The retaining clips 51 are placed at each of the lower corners of each of the panels, as indicated in FIG. 4, to retain the lower cable assembly 30. Similarly, a retaining clip 51 is placed at each of the upper corners of each panel to retain the upper cable assembly 30. The loops 41 for the stakes may be afiixed to the structure by merely passing the cable 31' therethrough during the assembly process.

After the structure has been assembled and a tendency occurs for either the roof structure 20 to separate vertically from the side fall structure 10 or the side wall structure 10 to separate from the ground, the bearing of the surfaces of legs 54 and 55 against the converging sections 15 of the channelure recesses positively prevents such vertical separation and, thus, retains the entire structure in its assembled configuration. Similar results might also be obtained by inserting the clip vertically and hooking it, for example, on both sides of the channelure recess although the illustrated scheme is preferable. In the alternative case, of course, it would be necessary to provide a different type of cable guide within the clip.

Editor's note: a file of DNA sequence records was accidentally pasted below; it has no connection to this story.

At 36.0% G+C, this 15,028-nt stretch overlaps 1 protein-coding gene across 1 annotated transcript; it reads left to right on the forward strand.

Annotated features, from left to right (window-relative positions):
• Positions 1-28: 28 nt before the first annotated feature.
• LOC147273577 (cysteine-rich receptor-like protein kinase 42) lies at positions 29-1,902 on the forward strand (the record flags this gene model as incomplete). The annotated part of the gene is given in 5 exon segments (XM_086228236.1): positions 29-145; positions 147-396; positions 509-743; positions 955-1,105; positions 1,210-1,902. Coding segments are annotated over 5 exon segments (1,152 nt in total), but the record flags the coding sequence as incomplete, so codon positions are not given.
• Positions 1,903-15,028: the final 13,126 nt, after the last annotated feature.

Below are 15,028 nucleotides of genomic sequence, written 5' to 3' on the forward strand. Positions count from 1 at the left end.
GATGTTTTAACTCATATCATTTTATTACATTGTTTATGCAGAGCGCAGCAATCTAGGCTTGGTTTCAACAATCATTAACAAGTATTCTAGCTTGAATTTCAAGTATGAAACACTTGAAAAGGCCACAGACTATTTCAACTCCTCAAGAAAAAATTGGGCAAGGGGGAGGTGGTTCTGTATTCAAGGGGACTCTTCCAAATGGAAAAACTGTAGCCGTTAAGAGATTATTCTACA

As noted previously, the resilient nature of legs 54 and 5S positively retain the shoulder 52 in abutment with the edge of the channelure recess and, thus, insure that the clip will not pull horizontally free from the recess during utilitzation and transport of the structure. Should, for any reason, it be desirable to remove the retaining clips 51 to free the cables 30 and 30, it is necessary only to depress the portion of nipple 56 protruding through aperture 58 with a screwdriver or the like and the clip may then be withdrawn with relative case.